United Nations
troops, and the acts of the UNC were not the acts of the United Nations. The UNC can be regarded as an alliance of national armies, operating under the collective right of self-defense. United Nations Security Council Resolution 84 authorized the use of the United Nations
United Nations
flag concurrently with the flags of the participating UNC nations.[3] In 1994, UN Secretary General Boutros Boutros-Ghali
Boutros Boutros-Ghali
wrote in a letter to the North Korean Foreign Minister that:

the Security Council did not establish the unified command as a subsidiary organ under its control, but merely recommended the creation of such a command, specifying that it be under the authority of the United States. Therefore the dissolution of the unified command does not fall within the responsibility of any United Nations
United Nations
organ but is a matter within the competence of the Government of the United States.[4]

Establishment in 1950[edit] After troops of North Korea
North Korea
invaded South Korea
South Korea
on June 25, 1950, the United Nations
United Nations
Security Council adopted Resolution 82 calling on North Korea to cease hostilities and withdraw to the 38th parallel.[5] On June 27, 1950, it adopted Resolution 83, recommending that members of the United Nations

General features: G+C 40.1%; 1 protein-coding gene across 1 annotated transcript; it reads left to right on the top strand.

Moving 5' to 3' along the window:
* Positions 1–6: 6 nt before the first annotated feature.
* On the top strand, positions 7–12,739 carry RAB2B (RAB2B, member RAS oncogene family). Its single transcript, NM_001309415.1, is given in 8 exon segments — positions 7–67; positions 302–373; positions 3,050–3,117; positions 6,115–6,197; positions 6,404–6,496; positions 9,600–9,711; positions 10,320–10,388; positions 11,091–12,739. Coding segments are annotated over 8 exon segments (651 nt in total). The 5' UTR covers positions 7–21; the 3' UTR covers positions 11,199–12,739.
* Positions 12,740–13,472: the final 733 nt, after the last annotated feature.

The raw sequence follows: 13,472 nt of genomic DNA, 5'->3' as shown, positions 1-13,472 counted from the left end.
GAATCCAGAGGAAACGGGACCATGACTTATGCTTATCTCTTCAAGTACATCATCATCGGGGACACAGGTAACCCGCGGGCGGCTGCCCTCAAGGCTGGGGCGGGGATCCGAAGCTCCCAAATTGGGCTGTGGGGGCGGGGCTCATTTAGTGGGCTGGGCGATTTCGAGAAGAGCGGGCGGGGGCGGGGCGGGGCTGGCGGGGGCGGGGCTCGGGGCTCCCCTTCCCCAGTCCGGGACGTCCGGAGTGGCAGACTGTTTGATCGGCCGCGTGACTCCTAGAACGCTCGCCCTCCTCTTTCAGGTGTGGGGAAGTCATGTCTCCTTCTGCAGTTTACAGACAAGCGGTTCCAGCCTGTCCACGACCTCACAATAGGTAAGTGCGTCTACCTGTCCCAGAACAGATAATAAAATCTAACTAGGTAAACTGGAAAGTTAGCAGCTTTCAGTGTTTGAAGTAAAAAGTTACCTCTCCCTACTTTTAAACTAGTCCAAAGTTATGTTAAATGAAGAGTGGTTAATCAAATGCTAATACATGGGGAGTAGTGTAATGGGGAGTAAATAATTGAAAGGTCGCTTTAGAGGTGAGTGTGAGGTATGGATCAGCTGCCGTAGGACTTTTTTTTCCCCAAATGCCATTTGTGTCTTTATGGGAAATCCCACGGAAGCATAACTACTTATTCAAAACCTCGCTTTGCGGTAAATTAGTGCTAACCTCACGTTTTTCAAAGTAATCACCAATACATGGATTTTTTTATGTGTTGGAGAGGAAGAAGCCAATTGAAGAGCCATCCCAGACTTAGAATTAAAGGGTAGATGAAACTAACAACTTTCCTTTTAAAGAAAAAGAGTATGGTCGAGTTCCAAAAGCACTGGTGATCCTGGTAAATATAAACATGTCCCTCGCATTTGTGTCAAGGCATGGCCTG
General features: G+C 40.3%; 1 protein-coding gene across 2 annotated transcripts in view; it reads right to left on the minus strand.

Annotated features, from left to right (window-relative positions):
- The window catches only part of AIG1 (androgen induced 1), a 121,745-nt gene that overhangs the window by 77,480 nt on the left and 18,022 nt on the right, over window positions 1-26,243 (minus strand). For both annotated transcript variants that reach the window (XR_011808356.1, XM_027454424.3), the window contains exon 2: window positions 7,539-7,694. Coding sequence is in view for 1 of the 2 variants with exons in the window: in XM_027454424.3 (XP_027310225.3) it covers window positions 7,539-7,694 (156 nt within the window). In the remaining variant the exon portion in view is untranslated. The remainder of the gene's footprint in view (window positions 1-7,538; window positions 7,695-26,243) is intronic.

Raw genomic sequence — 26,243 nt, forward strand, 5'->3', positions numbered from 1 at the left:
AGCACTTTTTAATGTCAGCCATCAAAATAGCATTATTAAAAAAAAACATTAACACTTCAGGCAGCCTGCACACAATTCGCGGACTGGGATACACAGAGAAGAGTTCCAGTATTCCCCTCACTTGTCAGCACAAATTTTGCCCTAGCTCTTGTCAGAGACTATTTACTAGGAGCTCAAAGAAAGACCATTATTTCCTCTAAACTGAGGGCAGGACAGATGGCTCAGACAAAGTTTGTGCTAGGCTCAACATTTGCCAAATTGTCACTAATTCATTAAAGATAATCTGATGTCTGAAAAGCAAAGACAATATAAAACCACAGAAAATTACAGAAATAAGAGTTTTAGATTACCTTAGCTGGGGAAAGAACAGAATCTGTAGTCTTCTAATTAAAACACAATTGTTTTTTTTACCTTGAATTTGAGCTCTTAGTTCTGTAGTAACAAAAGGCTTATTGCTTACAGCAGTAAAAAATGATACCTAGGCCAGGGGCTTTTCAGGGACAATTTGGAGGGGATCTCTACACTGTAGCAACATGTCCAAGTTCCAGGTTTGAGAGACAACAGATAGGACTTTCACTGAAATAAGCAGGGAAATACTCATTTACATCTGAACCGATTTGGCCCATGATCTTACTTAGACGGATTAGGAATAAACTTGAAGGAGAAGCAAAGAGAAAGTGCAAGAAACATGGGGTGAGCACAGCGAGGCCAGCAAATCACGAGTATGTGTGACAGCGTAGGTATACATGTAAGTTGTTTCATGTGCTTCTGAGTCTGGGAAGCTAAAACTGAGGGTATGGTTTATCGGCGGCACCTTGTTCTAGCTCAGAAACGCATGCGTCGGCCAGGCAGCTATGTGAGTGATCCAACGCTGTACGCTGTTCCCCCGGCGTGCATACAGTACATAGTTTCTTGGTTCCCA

United Nations
provide assistance to the Republic of Korea "to repel the armed attack and to restore international peace and security to the area".[6] The first non-Korean and non-US unit to see combat was No. 77 Squadron, Royal Australian Air Force, which began escort, patrol and ground attack sorties from Iwakuni, Japan on 2 July 1950. On 29 June 1950, the New Zealand government ordered two Loch class frigates – Tutira and Pukaki to prepare to make for Korean waters, and for the whole of the war, at least two NZ vessels would be on station in the theater.[7] On 3 July, Tutira and Pukaki left Devonport Naval Base, Auckland. They joined other Commonwealth forces at Sasebo, Japan, on 2 August. United Nations
United Nations
Security Council Resolution 84, adopted on July 7, 1950, recommended that members providing military forces and other assistance to South Korea
South Korea
"make such forces and other assistance available to a unified command under the United States
United States
of America".[8] President Syngman Rhee
Syngman Rhee